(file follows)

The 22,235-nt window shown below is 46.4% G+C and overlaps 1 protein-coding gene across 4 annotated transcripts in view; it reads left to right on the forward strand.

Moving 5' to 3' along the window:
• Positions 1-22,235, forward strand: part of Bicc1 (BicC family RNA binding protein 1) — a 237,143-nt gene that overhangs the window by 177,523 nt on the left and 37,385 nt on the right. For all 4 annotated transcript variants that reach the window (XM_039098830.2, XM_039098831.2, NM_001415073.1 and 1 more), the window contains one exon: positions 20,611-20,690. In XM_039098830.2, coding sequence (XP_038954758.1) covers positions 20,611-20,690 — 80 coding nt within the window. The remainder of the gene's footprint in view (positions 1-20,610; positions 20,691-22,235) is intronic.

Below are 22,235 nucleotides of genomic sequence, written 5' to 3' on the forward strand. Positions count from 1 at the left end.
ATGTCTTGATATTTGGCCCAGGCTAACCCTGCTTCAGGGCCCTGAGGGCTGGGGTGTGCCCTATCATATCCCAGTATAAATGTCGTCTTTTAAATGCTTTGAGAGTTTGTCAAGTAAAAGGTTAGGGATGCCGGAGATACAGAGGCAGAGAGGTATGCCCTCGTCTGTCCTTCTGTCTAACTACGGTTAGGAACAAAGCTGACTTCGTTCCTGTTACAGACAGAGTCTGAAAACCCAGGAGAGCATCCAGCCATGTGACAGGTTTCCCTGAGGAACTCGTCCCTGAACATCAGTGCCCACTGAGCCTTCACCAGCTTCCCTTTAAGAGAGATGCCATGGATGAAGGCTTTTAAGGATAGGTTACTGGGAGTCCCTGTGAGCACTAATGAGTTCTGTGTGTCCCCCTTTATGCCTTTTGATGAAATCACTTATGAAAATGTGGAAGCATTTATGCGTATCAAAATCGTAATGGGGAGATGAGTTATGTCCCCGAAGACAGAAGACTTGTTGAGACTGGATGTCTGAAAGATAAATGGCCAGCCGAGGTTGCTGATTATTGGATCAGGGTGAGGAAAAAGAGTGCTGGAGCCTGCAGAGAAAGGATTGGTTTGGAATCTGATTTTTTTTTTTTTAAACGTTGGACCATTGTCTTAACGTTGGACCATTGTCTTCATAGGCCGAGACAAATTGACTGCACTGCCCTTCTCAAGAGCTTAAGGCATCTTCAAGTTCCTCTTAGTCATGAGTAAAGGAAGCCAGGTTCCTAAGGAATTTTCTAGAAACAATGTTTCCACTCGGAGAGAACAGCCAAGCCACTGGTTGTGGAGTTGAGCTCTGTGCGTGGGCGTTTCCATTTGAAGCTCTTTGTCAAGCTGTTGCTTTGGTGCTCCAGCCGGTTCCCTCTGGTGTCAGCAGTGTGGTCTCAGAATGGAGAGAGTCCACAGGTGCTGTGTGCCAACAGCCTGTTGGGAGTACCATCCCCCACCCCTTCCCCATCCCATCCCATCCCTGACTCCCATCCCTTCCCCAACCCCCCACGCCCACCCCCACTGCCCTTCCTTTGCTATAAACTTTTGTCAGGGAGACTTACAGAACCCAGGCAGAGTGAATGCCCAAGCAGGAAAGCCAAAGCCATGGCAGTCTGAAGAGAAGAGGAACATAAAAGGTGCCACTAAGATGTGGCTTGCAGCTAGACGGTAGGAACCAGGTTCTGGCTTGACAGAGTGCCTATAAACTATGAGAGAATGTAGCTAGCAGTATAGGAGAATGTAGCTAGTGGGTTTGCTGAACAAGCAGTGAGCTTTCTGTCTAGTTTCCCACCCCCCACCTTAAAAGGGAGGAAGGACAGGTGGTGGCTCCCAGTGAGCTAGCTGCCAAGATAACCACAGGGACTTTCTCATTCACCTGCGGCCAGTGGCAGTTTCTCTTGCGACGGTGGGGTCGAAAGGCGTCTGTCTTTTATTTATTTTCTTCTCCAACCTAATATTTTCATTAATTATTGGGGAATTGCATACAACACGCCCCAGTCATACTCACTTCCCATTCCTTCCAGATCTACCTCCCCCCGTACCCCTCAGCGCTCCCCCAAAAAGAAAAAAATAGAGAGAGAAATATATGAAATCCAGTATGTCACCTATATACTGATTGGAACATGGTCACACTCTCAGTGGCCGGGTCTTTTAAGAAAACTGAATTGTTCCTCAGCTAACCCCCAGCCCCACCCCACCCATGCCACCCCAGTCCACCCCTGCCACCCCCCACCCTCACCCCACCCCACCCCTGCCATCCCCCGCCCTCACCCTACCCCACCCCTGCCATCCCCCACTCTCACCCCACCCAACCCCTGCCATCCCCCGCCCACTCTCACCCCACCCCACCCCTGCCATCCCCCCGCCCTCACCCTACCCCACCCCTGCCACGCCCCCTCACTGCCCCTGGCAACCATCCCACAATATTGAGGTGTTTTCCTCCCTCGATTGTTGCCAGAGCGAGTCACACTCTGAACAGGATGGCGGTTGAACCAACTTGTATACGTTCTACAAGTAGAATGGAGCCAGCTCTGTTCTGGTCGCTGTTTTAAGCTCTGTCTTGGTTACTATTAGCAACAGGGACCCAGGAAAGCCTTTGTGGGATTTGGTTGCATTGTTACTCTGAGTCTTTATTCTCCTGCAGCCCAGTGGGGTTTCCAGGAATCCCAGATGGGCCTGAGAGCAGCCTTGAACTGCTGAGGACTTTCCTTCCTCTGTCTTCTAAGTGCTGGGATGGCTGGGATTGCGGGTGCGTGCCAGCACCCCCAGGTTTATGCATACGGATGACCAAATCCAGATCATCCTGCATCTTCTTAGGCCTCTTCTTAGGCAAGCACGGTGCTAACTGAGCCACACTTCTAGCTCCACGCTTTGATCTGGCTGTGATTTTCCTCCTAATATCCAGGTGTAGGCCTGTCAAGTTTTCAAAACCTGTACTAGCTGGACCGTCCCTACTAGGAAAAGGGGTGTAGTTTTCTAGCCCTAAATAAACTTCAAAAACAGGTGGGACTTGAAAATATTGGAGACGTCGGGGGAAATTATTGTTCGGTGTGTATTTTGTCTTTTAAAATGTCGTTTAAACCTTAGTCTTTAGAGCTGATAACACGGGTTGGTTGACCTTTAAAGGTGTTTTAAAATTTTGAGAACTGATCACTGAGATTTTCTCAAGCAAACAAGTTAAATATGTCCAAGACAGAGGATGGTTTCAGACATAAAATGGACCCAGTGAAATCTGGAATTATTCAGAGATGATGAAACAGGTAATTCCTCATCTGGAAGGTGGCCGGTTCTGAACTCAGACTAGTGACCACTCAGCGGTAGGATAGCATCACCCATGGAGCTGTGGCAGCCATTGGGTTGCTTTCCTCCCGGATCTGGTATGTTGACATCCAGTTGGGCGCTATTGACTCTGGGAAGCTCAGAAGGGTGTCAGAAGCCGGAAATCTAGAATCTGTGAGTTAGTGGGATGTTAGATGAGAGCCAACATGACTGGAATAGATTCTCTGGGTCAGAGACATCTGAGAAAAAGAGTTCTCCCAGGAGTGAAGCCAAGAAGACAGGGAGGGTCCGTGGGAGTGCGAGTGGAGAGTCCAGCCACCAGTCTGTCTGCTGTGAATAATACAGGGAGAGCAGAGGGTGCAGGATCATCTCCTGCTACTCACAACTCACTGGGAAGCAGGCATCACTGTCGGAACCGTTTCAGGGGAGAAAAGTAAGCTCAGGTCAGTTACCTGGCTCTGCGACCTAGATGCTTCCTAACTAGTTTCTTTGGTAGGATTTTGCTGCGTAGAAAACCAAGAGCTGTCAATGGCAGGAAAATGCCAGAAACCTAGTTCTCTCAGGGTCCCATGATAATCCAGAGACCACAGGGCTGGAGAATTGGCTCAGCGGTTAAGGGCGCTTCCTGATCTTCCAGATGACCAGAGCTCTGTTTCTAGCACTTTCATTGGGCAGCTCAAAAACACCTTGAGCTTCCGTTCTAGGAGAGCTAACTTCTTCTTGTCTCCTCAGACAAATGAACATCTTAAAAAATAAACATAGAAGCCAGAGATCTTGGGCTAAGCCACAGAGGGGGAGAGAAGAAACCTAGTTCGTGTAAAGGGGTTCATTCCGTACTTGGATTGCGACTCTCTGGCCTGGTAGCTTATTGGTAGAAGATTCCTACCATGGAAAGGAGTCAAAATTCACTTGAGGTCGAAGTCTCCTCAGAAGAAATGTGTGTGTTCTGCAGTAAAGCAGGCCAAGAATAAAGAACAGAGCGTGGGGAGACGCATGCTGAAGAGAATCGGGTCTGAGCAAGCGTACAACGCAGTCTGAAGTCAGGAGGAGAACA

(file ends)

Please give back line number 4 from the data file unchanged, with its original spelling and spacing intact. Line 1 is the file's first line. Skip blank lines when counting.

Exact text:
Below are 22,235 nucleotides of genomic sequence, written 5' to 3' on the forward strand. Positions count from 1 at the left end.